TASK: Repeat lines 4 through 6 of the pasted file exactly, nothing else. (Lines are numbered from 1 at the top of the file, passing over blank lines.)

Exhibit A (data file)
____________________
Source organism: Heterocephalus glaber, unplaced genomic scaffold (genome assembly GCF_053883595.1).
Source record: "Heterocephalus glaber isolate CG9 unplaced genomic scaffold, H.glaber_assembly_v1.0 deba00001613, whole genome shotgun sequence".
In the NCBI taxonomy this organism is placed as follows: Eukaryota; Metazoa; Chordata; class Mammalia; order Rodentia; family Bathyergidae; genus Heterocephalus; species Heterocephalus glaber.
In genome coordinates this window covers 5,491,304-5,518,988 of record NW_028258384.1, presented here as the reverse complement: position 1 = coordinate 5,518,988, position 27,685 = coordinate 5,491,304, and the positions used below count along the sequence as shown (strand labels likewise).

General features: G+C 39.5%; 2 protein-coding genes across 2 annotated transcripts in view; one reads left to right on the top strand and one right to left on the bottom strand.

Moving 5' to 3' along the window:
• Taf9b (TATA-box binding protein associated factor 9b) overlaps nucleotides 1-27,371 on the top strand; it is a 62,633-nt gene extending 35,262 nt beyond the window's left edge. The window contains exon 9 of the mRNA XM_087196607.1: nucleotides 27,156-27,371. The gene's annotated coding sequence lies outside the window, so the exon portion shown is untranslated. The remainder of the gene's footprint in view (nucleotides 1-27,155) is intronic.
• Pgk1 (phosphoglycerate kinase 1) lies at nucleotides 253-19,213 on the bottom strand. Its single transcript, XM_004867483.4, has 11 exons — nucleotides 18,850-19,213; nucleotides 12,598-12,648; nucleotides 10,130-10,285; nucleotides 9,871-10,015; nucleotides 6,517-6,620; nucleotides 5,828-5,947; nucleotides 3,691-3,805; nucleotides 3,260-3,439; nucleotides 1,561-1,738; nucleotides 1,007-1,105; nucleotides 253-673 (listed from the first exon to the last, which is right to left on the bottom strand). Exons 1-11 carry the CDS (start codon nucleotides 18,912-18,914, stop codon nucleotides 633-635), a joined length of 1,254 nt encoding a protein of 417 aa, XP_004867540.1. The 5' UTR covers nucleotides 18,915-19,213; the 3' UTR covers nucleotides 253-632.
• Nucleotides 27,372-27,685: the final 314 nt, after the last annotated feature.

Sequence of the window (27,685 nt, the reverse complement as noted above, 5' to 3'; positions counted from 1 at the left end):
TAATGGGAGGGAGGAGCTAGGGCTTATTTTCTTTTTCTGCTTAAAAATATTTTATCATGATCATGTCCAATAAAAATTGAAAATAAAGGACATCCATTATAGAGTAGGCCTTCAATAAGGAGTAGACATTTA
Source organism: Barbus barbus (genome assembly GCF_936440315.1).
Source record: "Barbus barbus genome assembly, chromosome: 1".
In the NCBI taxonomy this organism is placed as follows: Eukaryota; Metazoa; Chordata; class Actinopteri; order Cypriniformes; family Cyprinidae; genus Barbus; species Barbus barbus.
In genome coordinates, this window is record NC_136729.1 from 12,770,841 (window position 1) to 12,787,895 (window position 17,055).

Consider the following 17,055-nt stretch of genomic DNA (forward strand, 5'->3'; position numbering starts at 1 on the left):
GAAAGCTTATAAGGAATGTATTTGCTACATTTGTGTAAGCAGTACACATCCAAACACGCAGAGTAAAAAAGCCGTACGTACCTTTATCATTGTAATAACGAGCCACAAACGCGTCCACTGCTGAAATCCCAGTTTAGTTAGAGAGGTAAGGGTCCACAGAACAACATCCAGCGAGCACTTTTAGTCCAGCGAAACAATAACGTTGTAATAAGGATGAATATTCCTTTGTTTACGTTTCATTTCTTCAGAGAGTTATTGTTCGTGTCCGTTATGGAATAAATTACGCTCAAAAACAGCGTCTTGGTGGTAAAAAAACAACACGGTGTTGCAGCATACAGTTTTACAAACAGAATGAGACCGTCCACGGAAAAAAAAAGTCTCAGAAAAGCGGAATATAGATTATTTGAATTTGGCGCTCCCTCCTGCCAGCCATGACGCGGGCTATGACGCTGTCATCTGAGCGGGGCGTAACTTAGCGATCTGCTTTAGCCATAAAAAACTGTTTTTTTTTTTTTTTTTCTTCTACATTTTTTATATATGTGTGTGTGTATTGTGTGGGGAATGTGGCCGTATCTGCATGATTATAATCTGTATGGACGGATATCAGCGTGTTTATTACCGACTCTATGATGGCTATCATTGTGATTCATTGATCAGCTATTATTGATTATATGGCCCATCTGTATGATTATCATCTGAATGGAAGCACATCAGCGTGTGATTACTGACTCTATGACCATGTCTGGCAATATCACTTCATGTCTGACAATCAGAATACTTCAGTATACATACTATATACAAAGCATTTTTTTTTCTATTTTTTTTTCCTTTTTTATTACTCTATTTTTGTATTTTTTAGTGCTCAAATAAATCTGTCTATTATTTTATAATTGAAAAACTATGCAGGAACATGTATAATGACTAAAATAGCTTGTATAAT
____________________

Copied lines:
In genome coordinates this window covers 5,491,304-5,518,988 of record NW_028258384.1, presented here as the reverse complement: position 1 = coordinate 5,518,988, position 27,685 = coordinate 5,491,304, and the positions used below count along the sequence as shown (strand labels likewise).

General features: G+C 39.5%; 2 protein-coding genes across 2 annotated transcripts in view; one reads left to right on the top strand and one right to left on the bottom strand.

Moving 5' to 3' along the window: